Harvest supper: a village harvest supper is being held tomorrow, Friday, at Barwick Church of England Primary School from 7pm. Tickets costing £6 for adults, half price for children, may still be purchased by calling (0113) 281-2449 or (0113) 281-2149. All are welcome to attend what has been billed as an evening of good food and entertainment.
Helping local youngsters: there are two fundraising events in Barwick on Saturday, organised to support two local children and their families. Proceeds from a coffee morning at Barwick Village Hall from 10am-noon will help to provide a medical alert dog to three year old Seth Kemp. The same evening a concert by Garforth Jazz Rock Band, also at the village hall, will support Joseph Lillywhite, aged five, who is having treatment for neuroblastoma, an aggressive form of childhood cancer. Tickets will cost £7 at the door but can be bought in advance for £5 by calling organiser Lesley Garbutt, tel. 07718 226 128.
Scholes ‘Forties’ event: a fancy dress dance with a 1940s theme is to be held at The Buffers pub and restaurant in Rakehill Road, Scholes on Saturday, from 8pm. A five piece swing band will play classic band music of the decade, giving guests wearing their ‘glad rags’ a chance to demonstrate their ‘strictly forties’ dance skills.
Public meetings: Scholes residents will have the chance to tell parish councillors exactly what they think to new home proposals put forward by Leeds developers GMI Holdings in association with Barratt David Wilson Homes at a public meeting on Tuesday, October 1. This will be held by the parish council at St Philip’s Church, Scholes, at 7pm. In Barwick a ‘drop in’ public meeting to discuss the implications of proposed new home developments in the village, as well as plans for Scholes, will be held on Friday, October 4 at Barwick Cricket Club between 5-8pm.
New road ‘vital’: outspoken opposition expressed by the Save Our Scholes residents’ group to the proposed East Leeds orbital road is “seriously flawed,” says Barwick and Scholes Parish Council. Leeds City Council will next month begin a feasibility study into the proposed road, including the route it should follow between Thorpe Park to the east and Red Hall to the west of Leeds. Describing the new road as “vitally important” to both Barwick and Scholes, parish councillors say they believe it should be operational “before any significant development takes place.” New home developments already approved by Leeds City Council, with around 2,000 homes at Bramley Fields and another 364 at Grimes Dyke, both close to the A64 east of Whinmoor, “will generate significant additional traffic movements,” says the parish council, adding that without the new road “both villages would be in danger of gridlock.” Leeds City Council’s recent decision to approve a major extension of the Thorpe Park business area included approval for a Manston Lane link road, which will connect the new orbital road to the M1 motorway. A ‘country park’ is also included in the plans, designed to create a green barrier between Thorpe Park and Scholes, protecting the village’s rural character and identity.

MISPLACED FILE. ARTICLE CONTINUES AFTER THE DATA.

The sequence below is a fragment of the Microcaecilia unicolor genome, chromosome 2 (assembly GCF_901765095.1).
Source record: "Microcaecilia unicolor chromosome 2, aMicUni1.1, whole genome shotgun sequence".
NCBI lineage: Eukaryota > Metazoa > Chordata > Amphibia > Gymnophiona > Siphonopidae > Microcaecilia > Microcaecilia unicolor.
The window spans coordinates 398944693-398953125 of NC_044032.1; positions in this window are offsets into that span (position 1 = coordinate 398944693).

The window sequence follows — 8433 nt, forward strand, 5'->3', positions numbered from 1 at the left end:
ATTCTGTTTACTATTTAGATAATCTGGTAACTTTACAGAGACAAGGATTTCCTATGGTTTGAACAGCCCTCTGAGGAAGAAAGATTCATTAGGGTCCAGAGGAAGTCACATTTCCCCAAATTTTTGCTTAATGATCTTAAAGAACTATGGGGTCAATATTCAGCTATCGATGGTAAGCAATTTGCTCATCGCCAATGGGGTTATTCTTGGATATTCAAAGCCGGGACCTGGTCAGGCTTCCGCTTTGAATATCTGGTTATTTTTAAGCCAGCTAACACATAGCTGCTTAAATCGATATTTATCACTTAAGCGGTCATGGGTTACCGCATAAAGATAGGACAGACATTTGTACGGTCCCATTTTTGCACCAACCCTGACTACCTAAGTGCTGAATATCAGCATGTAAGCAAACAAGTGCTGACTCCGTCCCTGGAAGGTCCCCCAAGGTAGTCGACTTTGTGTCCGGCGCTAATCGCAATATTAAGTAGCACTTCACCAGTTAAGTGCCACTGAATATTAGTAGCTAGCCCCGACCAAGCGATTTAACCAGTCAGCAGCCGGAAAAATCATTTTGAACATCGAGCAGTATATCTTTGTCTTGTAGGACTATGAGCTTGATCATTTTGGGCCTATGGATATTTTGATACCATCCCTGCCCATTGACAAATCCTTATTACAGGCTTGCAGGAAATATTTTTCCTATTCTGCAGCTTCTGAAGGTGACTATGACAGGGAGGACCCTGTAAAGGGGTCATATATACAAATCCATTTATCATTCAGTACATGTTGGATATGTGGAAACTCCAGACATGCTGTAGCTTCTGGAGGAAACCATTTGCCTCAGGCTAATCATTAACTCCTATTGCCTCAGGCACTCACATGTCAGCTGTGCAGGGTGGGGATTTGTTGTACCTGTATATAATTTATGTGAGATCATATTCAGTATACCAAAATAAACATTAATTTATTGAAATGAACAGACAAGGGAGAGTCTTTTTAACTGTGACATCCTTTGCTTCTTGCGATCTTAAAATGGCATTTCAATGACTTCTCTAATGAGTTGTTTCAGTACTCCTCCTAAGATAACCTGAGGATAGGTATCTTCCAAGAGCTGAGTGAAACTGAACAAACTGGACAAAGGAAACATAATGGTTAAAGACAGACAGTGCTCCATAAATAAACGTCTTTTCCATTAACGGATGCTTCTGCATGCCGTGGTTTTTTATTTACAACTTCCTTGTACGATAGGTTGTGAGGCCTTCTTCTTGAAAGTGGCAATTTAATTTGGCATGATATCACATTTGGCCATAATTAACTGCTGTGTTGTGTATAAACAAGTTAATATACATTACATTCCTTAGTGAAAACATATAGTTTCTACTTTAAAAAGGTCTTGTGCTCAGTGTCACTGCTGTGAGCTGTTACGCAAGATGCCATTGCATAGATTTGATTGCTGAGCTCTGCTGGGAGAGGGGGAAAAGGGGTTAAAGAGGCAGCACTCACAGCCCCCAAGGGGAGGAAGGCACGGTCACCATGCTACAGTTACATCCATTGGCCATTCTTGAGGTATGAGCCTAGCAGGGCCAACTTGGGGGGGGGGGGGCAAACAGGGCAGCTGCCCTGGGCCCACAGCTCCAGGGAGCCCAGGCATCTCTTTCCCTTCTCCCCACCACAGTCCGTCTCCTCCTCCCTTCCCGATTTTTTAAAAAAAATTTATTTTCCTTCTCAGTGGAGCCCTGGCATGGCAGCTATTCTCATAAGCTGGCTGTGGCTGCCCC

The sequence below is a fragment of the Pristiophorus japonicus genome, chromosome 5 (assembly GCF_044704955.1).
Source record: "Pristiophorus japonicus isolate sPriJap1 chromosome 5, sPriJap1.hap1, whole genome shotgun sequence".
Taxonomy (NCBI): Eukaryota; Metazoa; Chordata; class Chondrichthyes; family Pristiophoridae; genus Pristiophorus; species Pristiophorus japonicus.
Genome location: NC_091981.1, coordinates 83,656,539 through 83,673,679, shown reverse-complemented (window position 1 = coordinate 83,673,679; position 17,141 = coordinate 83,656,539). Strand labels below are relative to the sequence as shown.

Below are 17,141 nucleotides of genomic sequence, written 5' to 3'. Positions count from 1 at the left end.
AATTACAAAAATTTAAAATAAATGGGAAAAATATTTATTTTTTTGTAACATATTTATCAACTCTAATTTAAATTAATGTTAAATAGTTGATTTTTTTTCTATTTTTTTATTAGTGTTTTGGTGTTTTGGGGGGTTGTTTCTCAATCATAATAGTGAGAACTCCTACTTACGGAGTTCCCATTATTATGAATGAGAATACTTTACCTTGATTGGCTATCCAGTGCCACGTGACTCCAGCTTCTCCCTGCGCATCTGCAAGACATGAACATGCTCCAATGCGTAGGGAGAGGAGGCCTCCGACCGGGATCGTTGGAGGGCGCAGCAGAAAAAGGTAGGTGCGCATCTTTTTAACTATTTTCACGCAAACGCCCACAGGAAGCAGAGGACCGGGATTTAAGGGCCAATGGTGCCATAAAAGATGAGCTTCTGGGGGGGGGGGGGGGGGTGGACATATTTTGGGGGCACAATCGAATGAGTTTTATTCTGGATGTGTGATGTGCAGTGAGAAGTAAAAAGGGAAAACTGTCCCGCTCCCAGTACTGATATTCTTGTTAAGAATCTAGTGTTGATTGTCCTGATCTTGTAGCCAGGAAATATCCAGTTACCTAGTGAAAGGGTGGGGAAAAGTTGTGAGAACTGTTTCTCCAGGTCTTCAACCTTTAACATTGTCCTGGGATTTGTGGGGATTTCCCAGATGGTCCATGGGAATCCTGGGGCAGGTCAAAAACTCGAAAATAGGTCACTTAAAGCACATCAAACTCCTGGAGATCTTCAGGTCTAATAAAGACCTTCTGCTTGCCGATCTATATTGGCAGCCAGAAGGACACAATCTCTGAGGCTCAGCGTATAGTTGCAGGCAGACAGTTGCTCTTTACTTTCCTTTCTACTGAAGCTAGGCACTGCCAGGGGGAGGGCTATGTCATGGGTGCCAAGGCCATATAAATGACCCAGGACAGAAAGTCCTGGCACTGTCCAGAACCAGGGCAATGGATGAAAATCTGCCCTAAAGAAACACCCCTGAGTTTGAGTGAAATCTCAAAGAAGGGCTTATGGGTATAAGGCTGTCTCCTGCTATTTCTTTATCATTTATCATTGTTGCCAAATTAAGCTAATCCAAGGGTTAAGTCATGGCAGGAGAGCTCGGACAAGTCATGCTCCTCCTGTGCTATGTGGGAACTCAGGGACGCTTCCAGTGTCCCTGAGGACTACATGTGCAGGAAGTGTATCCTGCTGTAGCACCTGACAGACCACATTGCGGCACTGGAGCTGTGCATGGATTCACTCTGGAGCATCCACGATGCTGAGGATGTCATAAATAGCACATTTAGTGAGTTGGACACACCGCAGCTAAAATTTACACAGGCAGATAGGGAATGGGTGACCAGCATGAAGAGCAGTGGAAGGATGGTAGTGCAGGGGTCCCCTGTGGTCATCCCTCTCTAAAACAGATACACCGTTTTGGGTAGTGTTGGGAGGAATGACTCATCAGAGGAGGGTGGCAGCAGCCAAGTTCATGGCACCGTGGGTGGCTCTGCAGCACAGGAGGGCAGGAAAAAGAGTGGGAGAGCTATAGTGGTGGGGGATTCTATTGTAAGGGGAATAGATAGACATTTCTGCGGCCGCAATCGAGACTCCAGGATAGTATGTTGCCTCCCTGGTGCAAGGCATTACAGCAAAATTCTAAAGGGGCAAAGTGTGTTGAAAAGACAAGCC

Scholes survey pledge: as the News revealed last week, transport consultants retained by GMI Holdings, of Leeds, the company behind plans to build up to 1,860 new homes in Scholes over the next 17 years, pledged to destroy video images taken by a network of traffic survey cameras on September 12, following protests by residents that Scholes could become ‘Big Brother Village.’ The company has also assured Scholes villagers that future surveys of traffic flows, traffic speeds and vehicle parking on residential streets leading to the proposed development land will be carried out manually, without the use of cameras. A resident’s suggestion that one of the cameras took images of children at Scholes Primary School was dismissed as “outrageous and totally inaccurate” by Chris Gilman, Managing Director of GMI Holdings. Representatives of the company were meeting Scholes residents last weekend to consult them about their far-reaching proposals which could double, or even treble the size of the village. Land required for the initial 60 homes near Wood Lane and a further 800 homes on the eastern side of the village is not protected by the Green Belt, though land which would be needed if the additional 1,000 new homes are given planning consent by Leeds City Council does have Green Belt protection. Barwick and Scholes Parish Council has pledged to fight any planning application which would encroach on the Green Belt, especially if development would have the effect of joining the two villages together.
Autumn fair: one of the biggest parish events of the year, the autumn fair held to raise funds for the NSPCC, will be held at Barwick Village Hall on Saturday, October 12 from 10am-noon. Anyone wishing to donate new or well-loved soft toys for the tombola, or goods for sale on any of the wide range of stalls, is invited to call the organisers, tel (0113) 281-2530.